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For example, in a Student object, in order to avoid primitive obsession, I should change

public class Student{
    public String name;
    public int age;
}

into

public class Student{
    public Name name;
    public Age age;
}

so that name and age have their own object. However, in database, I usually stores Name and Age in plain text or int:

CREATE TABLE Students
  ID int NOT NULL,
  Name varchar(255),
  Age int,
  PRIMARY KEY (ID)

My question is, ideally, should I create one table for one field:

CREATE TABLE Students
  ID int NOT NULL,
  PRIMARY KEY (ID)

CREATE TABLE Names
  value varchar(255),
  CONSTRAINT student_id PRIMARY KEY (ID)

CREATE TABLE Ages
  value INT,
  CONSTRAINT student_id PRIMARY KEY (ID)

So that each field has its own tables?

  • Never heard the term "primitive obsession" but to me it looks like you would introduce unnecessary classes. Especially defining a class Age looks utterly wrong. – Hans-Martin Mosner Jul 30 '18 at 6:49
  • No, it doesn't. I'm not sure it applies to these class fields, either. – Kilian Foth Jul 30 '18 at 6:59
  • @Hans-MartinMosner Primitive Obsession is defined at wiki.c2.com/?PrimitiveObsession – bdsl Jul 30 '18 at 12:08
4

You should not create unnecessary tables.

First, consider why "primitive obsession" is considered an antipattern in the first place. By encapsulating "Age" in its own class can apply constraints and validation specifically for this type - eg. ensuring it is not negative, add domain specific logic for calculating ages, and you can constrain what operations are valid on ages.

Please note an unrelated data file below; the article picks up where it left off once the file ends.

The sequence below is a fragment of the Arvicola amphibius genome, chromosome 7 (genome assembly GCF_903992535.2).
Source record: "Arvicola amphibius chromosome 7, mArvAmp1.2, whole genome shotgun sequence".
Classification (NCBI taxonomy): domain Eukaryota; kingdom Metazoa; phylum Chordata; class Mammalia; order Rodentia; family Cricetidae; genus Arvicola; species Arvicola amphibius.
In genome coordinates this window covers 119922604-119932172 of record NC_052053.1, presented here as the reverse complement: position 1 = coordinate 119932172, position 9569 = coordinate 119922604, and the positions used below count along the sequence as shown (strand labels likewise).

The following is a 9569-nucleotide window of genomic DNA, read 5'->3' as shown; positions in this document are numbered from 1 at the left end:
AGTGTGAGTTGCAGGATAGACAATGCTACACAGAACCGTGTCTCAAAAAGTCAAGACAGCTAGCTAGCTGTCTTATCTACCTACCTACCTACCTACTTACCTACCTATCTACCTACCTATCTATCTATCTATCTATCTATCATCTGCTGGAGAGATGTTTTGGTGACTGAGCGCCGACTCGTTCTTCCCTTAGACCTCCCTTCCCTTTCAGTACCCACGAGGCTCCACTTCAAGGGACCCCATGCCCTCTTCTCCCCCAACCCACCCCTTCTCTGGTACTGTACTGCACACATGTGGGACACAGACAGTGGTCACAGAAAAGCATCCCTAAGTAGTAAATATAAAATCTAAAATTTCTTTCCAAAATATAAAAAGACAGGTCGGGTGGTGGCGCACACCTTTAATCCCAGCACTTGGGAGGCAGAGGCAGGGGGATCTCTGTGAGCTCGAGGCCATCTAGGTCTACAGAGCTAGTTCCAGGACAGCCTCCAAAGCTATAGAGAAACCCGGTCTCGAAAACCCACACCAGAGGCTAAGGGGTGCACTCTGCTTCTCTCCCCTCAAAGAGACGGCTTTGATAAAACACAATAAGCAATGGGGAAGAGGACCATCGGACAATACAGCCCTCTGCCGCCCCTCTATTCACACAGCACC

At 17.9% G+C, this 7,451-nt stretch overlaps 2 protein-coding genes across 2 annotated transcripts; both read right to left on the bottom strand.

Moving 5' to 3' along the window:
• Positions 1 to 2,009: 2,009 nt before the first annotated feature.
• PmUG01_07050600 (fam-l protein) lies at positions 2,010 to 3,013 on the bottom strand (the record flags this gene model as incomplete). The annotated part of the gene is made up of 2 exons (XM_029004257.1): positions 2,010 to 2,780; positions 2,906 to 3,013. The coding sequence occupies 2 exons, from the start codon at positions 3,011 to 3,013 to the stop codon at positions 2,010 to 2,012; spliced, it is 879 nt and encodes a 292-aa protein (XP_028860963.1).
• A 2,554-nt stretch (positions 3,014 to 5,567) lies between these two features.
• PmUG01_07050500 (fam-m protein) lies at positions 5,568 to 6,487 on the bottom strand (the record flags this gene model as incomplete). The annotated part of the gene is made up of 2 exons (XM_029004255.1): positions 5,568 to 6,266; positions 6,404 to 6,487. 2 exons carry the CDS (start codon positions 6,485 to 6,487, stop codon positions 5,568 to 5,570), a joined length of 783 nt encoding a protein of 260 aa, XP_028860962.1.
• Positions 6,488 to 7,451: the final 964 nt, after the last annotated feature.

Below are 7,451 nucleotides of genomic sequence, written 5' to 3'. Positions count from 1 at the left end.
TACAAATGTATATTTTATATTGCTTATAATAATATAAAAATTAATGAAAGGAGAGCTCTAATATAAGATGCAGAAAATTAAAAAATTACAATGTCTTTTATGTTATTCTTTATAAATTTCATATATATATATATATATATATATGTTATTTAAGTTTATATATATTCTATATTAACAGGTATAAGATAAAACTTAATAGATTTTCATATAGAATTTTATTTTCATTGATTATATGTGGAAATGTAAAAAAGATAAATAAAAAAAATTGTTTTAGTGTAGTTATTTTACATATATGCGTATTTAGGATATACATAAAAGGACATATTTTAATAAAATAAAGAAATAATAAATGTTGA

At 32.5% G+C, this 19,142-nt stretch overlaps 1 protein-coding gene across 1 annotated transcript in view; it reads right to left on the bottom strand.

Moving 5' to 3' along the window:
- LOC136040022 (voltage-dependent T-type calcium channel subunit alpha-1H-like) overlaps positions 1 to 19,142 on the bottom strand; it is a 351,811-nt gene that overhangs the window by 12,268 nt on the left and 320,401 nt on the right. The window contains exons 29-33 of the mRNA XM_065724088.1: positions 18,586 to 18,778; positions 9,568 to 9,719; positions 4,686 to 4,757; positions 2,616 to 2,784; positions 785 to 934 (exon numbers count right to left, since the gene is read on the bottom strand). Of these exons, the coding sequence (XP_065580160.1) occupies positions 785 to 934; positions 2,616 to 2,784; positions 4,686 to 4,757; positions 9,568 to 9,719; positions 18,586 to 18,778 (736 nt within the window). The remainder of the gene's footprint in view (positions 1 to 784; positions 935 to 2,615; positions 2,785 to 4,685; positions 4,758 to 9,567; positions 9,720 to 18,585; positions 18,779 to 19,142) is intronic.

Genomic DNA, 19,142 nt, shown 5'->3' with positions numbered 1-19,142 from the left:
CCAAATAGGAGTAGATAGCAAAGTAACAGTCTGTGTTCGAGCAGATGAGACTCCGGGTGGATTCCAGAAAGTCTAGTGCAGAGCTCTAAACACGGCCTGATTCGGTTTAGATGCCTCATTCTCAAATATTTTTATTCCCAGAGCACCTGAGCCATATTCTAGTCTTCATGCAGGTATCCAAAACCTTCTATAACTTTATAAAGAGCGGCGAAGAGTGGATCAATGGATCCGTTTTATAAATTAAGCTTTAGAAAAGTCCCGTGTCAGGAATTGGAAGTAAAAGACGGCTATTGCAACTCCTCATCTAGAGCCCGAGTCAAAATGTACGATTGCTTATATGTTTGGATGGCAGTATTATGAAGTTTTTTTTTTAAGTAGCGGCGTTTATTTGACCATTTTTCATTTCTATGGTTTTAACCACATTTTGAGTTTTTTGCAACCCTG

But you get none of these benefits by splitting the age field into a separate table. You can still perform exactly the same operations on age as before since the concept of encapsulation does not really apply to database tables. So creating a separate table have not benefit and will just complicate your code a lot.

What you can do (at least in same databases) is to create a distinct data type for Age, but still have it in the same table. Most databases allow you to create your own data types. Whether this is worth it is another question. If you have a simple CRUD application where all data manipulation happens in the application code, the benefit may not be big. If you have lots of SQL or have an enterprise system where multiple application access the same database, there may be a lot of benefits to creating custom types.

(By the way, you should probably store year of birth rather than age!)

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